Theater Review

Addison play follows real-life female astronomer who changed science forever

Addison play follows real-life female astronomer who changed science

WaterTower Theatre presents Silent Sky
Anastasia Munoz stars as astronomer Henrietta Leavitt in Silent Sky. Photo by Karen Almond

There are several moments in Silent Sky that so deeply capture our nation's current zeitgeist that you might wonder if Lauren Gunderson is clairvoyant. That, or maybe she wrote the play mere days before WaterTower Theatre's stirring, beautiful production. Obviously the answer is neither, but the 2011 play about women fighting for their right to be heard, respected, and treated equally is still frighteningly topical.

Much like the recently Oscar-nominated film Hidden Figures, Silent Sky reveals a lesser-known story about the women who were the real brains behind a groundbreaking moment in scientific history. Only here, the setting is turn-of-the-century Harvard, where Henrietta Leavitt (a radiant Anastasia Munoz) has come to plot the stars after leaving Radcliffe and her Wisconsin farm upbringing.

Leavitt joins "Pickering's Harem," a group of fantastically intelligent women who do the grunt work and record-keeping while the famous astronomer Dr. Edward Charles Pickering gets to lecture and look through the telescope. Though it's acknowledged by Pickering's assistant that women do a much better job than men with the delicate glass plates and meticulous equations, that's about the only time you get to hear males praising females for their minds. Until Leavitt makes a discovery that changes scientific history.

Gunderson takes care to show that the logarithm Leavitt develops — which measures the distance between earth and other galaxies, and is eventually used by Edwin Hubble to prove that the universe is expanding — isn't a fluke. Leavitt works feverishly for years, eschewing romance, family, and sleep while continually fighting rampant sexism among her "colleagues."

Aside from Pickering's assistant, played with endearing awkwardness by Mitchell Stephens, we never see the men who continually use Leavitt's hard work as their stepping stone. Instead we meet her fellow "computers," women who would go on to claim their own important spots in scientific history but here are fully drawn as bright, funny, fascinating trailblazers.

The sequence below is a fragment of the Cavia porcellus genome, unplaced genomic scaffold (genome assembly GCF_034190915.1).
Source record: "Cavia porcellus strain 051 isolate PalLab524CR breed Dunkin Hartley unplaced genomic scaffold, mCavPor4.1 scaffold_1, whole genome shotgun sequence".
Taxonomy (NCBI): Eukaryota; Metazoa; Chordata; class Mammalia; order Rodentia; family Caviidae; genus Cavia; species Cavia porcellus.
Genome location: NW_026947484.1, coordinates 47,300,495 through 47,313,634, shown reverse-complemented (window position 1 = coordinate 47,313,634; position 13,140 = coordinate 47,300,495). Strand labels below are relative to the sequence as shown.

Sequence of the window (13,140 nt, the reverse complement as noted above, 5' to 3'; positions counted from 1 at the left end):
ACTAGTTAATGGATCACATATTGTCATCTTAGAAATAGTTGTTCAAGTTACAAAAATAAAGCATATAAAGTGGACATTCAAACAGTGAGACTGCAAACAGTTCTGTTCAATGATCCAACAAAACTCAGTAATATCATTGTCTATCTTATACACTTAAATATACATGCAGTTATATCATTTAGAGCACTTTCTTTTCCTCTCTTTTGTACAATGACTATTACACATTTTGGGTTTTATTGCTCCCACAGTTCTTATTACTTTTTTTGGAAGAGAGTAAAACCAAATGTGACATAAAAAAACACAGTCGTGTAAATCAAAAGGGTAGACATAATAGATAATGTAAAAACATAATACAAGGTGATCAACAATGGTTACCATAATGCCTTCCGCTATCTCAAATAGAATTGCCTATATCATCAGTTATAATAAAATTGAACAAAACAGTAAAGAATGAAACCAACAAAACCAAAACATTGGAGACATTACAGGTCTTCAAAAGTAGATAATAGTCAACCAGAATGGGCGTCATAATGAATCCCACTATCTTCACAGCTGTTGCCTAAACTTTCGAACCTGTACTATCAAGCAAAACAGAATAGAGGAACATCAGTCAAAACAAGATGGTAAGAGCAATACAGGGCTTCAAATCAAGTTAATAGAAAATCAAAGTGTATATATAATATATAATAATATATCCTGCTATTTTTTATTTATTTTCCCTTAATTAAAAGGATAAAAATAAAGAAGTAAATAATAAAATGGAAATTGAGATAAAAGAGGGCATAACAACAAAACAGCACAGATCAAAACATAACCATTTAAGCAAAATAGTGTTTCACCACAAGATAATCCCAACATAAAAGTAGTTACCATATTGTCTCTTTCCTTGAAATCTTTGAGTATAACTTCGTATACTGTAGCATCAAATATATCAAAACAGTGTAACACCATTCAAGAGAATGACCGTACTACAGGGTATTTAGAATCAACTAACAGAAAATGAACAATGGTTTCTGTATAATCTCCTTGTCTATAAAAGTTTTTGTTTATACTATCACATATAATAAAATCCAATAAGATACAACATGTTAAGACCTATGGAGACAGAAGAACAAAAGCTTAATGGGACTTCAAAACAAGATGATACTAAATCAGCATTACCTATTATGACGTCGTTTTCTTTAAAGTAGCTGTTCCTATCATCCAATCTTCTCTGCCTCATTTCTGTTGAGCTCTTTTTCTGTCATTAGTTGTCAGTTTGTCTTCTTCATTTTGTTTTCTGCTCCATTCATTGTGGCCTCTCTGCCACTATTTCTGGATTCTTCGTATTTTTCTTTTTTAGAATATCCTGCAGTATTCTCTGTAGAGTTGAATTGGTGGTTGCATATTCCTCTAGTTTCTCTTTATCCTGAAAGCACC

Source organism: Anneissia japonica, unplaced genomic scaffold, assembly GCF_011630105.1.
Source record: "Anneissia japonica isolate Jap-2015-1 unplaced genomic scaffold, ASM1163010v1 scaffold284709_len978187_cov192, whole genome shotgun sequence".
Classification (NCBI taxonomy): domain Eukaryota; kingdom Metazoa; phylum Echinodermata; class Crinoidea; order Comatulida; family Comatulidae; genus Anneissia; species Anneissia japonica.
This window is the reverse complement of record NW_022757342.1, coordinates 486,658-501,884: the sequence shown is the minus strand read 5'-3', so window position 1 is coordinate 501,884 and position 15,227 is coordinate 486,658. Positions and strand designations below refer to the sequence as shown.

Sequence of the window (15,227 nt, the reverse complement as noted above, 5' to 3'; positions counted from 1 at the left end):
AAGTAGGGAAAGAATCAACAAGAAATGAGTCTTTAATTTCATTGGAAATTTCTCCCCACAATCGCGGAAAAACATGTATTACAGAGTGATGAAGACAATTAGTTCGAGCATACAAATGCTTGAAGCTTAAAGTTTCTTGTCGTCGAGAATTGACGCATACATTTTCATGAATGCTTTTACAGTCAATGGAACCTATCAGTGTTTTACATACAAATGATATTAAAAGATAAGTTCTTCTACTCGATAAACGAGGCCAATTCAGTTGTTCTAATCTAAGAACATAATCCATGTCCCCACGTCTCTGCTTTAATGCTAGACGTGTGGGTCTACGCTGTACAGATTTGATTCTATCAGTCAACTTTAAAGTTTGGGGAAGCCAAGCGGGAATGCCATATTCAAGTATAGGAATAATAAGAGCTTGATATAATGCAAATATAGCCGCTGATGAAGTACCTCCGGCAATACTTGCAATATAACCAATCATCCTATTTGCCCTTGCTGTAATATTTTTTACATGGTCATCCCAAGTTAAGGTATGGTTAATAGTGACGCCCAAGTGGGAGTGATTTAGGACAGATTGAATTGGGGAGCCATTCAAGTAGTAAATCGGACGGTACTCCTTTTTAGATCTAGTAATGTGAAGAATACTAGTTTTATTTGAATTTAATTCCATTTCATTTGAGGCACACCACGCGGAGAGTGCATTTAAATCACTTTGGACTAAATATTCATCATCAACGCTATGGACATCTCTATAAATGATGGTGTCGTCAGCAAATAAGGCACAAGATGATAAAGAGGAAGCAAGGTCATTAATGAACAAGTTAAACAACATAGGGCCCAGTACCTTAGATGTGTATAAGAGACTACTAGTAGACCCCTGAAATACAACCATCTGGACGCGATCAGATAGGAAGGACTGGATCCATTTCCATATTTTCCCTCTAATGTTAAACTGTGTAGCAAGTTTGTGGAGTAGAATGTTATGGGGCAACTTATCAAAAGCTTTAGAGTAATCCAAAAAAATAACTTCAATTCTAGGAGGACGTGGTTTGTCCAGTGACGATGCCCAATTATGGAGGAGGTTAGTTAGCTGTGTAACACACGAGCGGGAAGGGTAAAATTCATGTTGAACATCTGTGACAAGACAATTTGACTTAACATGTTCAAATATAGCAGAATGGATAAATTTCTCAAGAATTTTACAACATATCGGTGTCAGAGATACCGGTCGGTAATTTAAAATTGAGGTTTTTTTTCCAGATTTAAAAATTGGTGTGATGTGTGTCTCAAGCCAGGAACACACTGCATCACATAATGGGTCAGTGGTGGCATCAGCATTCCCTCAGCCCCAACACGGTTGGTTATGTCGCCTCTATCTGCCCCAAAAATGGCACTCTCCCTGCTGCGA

Shannon J. McGrainn gets all the best lines (delivered in a Scottish brogue) as the feisty Williamina Fleming, who began as Pickering's housekeeper before building the department in which Leavitt flourishes. Marianne Galloway gives Annie Cannon a flinty armor that reinforces how women often must suppress their femininity in order to be taken seriously, but relaxes when she finds a secondary calling as a trousers-wearing, protest-marching suffragette.

And though it could have been easier to define Leavitt's sister Margaret (Sarah Elizabeth Price) as the prototypical early 20th-century housewife, obsessed with marriage and babies and begging her wild sister to act more like a lady, Gunderson highlights her passion for music and determined ambition that clearly runs in the Leavitt family.

Kelsey Leigh Ervi directs with a deft and empathetic hand, driving home the frightening similarities between the 1900s and now while never sacrificing the inspiring tone of the play. On Clare Floyd DeVries' swirling set, lit with all the colors of the galaxy by Leann Burns, the cast cycles in and out with precision.

Perhaps what gives this production an extra push is the sheer joy Munoz brings to her role — you might find yourself getting really excited about the luminosity–period relation for Cepheids too — while elegantly personifying the daily struggles of a "modern woman." And lately it's become shockingly clear what modern women still must fight for today.

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WaterTower Theatre's production of Silent Sky runs through February 12.